Date of Submission
Doctor of Education
Strengths-based Case Management Service Delivery Model, dual diagnosis, transformational leadership, Change Path Model, Kotter's Eight-step Model, differentiated capacity-building
In 2016, Rapp & Goscha’s (2012) Strengths-based Case Management (SBCM) Service Delivery Model was adopted as an agency wide, best practice within Organization X. However, the clinicians within Service N, who support persons with developmental disabilities and mental illness known as a dual diagnosis, resisted this service delivery model implementation. Outcome measures following implementation for those with a dual diagnosis were poor. Specifically, goal attainment and fidelity scores were consistently lower since Rapp & Goscha’s (2012) SBCM Service Delivery Model implementation. This Organizational Improvement plan (OIP) examines which leadership theories and frameworks could address the resistance in adopting Rapp & Goscha’s (2012) SBCM Service Delivery Model. Using transformational leadership, Cawsey et al.’s (2016) Change Path Model and Kotter’s (1996) Eight-step Model, a proposed change plan was suggested which identifies two solutions. Solution one involves family and caregiver participation in gathering pertinent information for the Strengths Assessment and Personal Recovery Plan when a client is unable to provide this information. Solution two involves differentiated capacity-building which augments tools to deliver service based on a client’s multiple intelligences and learning styles. Both solutions will be implemented in combination within the change implementation plan. This OIP outlines the need for change, monitoring and evaluation components of the change plan and future considerations.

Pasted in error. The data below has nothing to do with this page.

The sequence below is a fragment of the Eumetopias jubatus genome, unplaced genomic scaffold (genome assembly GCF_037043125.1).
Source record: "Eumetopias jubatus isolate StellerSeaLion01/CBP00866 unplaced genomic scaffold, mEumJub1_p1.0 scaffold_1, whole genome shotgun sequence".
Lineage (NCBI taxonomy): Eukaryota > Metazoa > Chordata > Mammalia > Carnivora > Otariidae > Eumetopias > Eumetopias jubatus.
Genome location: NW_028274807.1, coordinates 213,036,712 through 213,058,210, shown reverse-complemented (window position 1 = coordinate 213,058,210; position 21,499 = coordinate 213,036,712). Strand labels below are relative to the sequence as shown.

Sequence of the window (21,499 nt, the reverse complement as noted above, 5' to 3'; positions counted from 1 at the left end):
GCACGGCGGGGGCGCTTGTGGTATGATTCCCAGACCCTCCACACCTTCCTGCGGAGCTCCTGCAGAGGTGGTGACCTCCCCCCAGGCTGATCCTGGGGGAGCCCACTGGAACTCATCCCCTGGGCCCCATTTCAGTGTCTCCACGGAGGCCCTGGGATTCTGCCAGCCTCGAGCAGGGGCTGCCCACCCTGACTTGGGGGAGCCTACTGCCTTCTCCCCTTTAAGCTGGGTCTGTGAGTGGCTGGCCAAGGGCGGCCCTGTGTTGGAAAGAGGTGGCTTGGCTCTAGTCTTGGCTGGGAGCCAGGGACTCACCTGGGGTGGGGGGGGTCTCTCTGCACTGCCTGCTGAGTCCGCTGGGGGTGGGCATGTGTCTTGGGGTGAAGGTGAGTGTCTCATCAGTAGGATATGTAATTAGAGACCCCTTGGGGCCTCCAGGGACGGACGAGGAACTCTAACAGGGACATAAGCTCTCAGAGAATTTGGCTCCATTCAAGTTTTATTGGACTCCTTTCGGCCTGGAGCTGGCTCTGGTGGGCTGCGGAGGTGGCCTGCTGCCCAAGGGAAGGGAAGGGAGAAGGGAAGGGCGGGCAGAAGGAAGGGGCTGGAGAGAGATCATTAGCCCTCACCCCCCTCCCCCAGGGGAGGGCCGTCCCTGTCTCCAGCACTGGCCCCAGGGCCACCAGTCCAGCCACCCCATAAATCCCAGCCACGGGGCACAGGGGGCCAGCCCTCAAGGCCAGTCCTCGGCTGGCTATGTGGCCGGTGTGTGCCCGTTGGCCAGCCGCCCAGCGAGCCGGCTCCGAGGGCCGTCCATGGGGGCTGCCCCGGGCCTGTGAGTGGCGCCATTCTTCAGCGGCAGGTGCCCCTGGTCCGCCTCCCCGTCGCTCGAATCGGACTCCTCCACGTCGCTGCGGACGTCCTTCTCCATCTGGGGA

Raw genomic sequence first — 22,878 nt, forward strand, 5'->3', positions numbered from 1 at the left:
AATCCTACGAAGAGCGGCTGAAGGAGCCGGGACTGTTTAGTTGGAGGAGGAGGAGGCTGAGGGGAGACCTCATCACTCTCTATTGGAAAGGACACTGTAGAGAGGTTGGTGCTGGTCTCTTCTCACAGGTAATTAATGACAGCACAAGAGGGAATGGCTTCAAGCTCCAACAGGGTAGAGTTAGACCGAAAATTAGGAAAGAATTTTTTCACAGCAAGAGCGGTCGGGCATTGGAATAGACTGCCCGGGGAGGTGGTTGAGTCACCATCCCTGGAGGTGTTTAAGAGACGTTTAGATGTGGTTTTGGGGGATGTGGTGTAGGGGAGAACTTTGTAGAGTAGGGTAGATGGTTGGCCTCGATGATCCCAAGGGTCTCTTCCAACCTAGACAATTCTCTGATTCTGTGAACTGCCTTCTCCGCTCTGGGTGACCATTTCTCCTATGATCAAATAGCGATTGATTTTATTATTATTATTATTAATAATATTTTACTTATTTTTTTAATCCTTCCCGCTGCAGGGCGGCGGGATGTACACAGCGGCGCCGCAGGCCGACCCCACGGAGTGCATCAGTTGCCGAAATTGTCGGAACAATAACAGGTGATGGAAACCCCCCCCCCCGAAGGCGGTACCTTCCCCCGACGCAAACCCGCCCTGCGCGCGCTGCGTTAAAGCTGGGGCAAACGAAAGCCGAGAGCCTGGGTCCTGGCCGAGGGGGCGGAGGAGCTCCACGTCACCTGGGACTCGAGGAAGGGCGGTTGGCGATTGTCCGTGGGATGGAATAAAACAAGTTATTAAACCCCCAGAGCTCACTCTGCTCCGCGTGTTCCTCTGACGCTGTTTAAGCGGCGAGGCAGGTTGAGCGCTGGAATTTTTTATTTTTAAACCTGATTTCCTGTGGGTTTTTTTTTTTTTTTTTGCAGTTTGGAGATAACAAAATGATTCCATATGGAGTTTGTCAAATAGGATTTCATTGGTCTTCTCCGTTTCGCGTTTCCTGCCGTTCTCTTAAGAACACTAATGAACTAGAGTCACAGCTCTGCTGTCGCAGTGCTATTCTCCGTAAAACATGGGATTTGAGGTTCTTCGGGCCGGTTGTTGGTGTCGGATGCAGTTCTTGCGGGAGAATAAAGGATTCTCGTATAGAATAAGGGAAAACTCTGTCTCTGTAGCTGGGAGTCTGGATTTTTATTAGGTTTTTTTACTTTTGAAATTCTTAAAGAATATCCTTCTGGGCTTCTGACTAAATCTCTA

Mayhew, S. (2019). OVERCOMING RESISTANCE WHEN ADOPTING A STRENGTHS-BASED CASE MANAGEMENT SERVICE DELIVERY MODEL. The Organizational Improvement Plan at Western University, 89. Retrieved from https://ir.lib.uwo.ca/oip/89